People loved him as an RJ, they loved him as a morning show host; will they accept him as the next superstar of Pakistani cinema? Yes, Sahir Lodhi’s cinematic debut Raasta was released yesterday.
Do you think Sahir Lodhi, a household name, will make it big in Pakistani cinema? Let’s find out.
Aijaz Aslam plays the role of an honorable police officer, Sultan. He is the elder brother of Samir (Sahir Lodhi) and also married to Sana. The bond between dewar-bhabhi is strong.
Samir is a young man with ambitions but fails to secure a job because of lack of strong references and it appears that for most of the jobs he applies to, he is over qualified. Bara Don (Shamoon Abbasi) and Chhota Don (Naveed Raza) are smugglers and partake in the hideous crime of human trafficking.
Sultan, being a righteous police officer plans to bring down bara and chhota don but one of Shamoon’s gunda shoots him as a result of which Samir comes across Naveed. While facing the don brothers and trying to bring them down, Samir becomes notorious.
Take a look at the trailer:
Raasta is a wasted attempt to engage the audiences. Lack of good script, bad performances, and equally bad music, Raasta fails to impress on every level.
Sahir Lodhi, though a great TV show host and radio personality, is not exactly big screen material.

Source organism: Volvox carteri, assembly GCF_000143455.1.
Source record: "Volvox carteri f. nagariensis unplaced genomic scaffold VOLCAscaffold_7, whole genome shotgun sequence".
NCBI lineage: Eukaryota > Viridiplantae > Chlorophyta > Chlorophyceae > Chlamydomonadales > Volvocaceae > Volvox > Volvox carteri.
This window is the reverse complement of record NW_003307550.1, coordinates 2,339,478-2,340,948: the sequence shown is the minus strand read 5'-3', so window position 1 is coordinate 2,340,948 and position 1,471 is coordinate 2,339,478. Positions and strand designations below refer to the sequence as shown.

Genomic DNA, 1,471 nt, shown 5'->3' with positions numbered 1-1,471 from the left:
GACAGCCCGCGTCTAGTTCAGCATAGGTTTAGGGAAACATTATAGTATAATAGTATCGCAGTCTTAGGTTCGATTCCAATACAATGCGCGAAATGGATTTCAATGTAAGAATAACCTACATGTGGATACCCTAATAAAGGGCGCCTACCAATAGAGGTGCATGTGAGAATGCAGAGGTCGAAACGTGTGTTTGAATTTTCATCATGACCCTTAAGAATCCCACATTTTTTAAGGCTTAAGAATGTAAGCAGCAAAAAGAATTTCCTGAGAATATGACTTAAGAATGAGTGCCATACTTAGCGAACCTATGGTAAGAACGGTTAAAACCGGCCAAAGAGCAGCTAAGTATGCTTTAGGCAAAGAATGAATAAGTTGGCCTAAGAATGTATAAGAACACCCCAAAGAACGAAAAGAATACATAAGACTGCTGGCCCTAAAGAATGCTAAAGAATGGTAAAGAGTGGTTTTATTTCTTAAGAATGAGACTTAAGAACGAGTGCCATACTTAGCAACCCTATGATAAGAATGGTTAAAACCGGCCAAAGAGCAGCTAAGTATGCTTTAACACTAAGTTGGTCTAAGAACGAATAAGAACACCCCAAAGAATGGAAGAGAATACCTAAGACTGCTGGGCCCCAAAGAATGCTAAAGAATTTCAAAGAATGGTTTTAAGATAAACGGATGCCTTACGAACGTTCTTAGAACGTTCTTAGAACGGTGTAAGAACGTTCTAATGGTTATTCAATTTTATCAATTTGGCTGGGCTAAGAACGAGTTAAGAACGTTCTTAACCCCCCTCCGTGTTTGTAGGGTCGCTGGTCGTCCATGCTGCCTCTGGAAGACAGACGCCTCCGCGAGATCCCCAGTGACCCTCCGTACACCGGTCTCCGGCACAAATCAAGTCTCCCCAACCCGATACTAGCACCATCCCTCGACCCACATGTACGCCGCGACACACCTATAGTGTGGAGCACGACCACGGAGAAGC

His acting falls short of the mark in Raasta. His dialogues and delivery look forced, rather than natural and graceful.
Aijaz Aslam is a brilliant actor of TV but he also fails to impress in the movie. Every scene seems to be more intense than the last. Not every scene needs to be full of intensity unless it’s the demand of the script. Instead of coming out and looking a cool guy, Naveed Raza looks more like a mentally challenged person because of his dialogue delivery, body language, and expressions.
Shamoon Abbasi has given some great performances in the last couple of years. This is not his best by far but he is the only one who rather performs decently. Saima Azhar & Abeer Rizvi are not big screen players; their performances, body language, and diction are proof enough that they don’t belong.
Raasta is all about Sahir Lodhi.
It’s probably the only movie in the history of Pakistani cinema where there is narration after every fifteen minutes. And the narration is by none other than Sahir Lodhi. So, Raasta is a movie with 80-90% of Sahir Lodhi’s screen presence, and if he isn’t there we can hear his voice narrating events and incidents.
The plot of Raasta is not original. In fact, it is a poor replica of 70’s & 80’s Bollywood movies. A few scenes from Amitabh Bachchan’s Deewar from 1975, Sunny Deol’s Arjun from 1985 and Jackie Shroff’s Gardish from 1993 along with a mix up with Shakti (1982) and you get Raasta.
Cinematography and settings of several songs are also inspired from Bollywood.
Dil Faqeer song is inspired from Suraj Hua Maddham (Kabhi Khushie Kabhi Ghum) and Teri Ore (Singh Is King). Mathira looks vulgar in “Yaar Sajjan Main LaunraChanniya”.
Raasta is a waste of time and money. There is no repeat value, neither in performances, songs nor in the script.
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Contributed by: Shafiq Ul Hasan Siddiqui
Shafiq Siddiqui is a Digital Marketing Strategist and Inbound Marketer. He loves to blog. He is a movie buff and can’t stay away from commenting on movies, performances, and art. His weakness is scrumptious food.